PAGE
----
9. Daniel says:

    Geriatric Academy members can´t even count to ten anymore.

  10. Daniel says:

    Mr. Turner no nominartion for Best Picture.

    Mike Leigh must be riled.

  11. Chico Unchained says:

    I am disappointed Lana Del Rey, Lorde, & Sia were not nominated for Best Original Song, Ava Duvernay and Angelina Jolie were not nominated for Best Director for Selma and Unbroken, and David Oyelowo was not nominated for Best Actor for Selma as King. With Duvernay and Jolie not being nominated, history was not made today.

  12. Daniel says:

    John Taylor for Sound Mixing, also two nominations.

  13. Daniel says:

    Two nominations for Anna Pinnock in Production Design.

  14. Julienne says:

    “American Sniper” is the Best Movie of the Year. Period.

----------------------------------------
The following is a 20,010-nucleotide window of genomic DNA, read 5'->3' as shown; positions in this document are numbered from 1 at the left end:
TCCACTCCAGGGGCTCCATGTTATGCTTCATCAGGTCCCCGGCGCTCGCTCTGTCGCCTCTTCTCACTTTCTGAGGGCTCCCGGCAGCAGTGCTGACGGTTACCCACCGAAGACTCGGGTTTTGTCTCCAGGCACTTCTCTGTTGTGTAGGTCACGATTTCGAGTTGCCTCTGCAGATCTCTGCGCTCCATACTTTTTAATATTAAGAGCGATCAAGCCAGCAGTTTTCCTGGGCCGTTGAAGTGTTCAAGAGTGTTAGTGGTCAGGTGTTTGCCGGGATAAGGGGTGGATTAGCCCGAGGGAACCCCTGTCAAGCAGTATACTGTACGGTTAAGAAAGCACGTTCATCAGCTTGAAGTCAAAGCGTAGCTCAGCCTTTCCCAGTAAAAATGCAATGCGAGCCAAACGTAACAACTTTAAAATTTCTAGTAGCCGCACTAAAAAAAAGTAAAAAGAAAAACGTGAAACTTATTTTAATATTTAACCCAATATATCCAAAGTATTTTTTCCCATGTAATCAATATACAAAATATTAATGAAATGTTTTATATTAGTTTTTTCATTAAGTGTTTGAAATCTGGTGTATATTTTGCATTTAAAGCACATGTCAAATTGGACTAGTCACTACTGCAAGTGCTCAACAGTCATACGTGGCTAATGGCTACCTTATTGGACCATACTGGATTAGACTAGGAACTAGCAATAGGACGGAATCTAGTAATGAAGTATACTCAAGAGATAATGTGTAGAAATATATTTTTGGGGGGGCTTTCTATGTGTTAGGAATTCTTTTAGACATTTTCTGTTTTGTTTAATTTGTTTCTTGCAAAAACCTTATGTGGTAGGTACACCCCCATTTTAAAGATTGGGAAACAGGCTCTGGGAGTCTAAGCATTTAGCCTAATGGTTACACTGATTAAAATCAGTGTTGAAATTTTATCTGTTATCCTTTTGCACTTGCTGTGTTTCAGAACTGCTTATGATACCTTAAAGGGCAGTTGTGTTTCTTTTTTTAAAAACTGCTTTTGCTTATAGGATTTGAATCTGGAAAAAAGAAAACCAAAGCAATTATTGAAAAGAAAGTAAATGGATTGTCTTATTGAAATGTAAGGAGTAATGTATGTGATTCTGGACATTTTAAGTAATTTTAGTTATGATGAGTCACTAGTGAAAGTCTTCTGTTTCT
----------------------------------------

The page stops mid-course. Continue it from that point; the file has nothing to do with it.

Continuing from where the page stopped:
• rick millman says:

      It does not have a chance with the liberals out there. notice Eastwood did not get the nod either. liberals do not want to get Obama mad after how Eastwood said about him. O, and Eastwood was dead on about Obama.

      • zzzzzz says:

        American Sniper was so boring. Nothing in that movie hasn’t been said in a dozen other war films. Deer Hunter, Coming Home, Born on 4th of July come to mind. American Sniper was paint by numbers compared to those movies.

      • Charles Ward says:

        We can’t even discuss movies without touching upon the false dichotomy that is American Politics… j… please…. so boring.. yawn
        cheers charliewired

      • Cecil B Da Mill says:

        well said, so true.

    • Tom Weber says:

      Many would disagree with your selection. “Sniper”, as has been pointed out elsewhere, is a fine recruiting tool for the Republican Party.

    • Movie says:

      that is YOUR opinion.Period.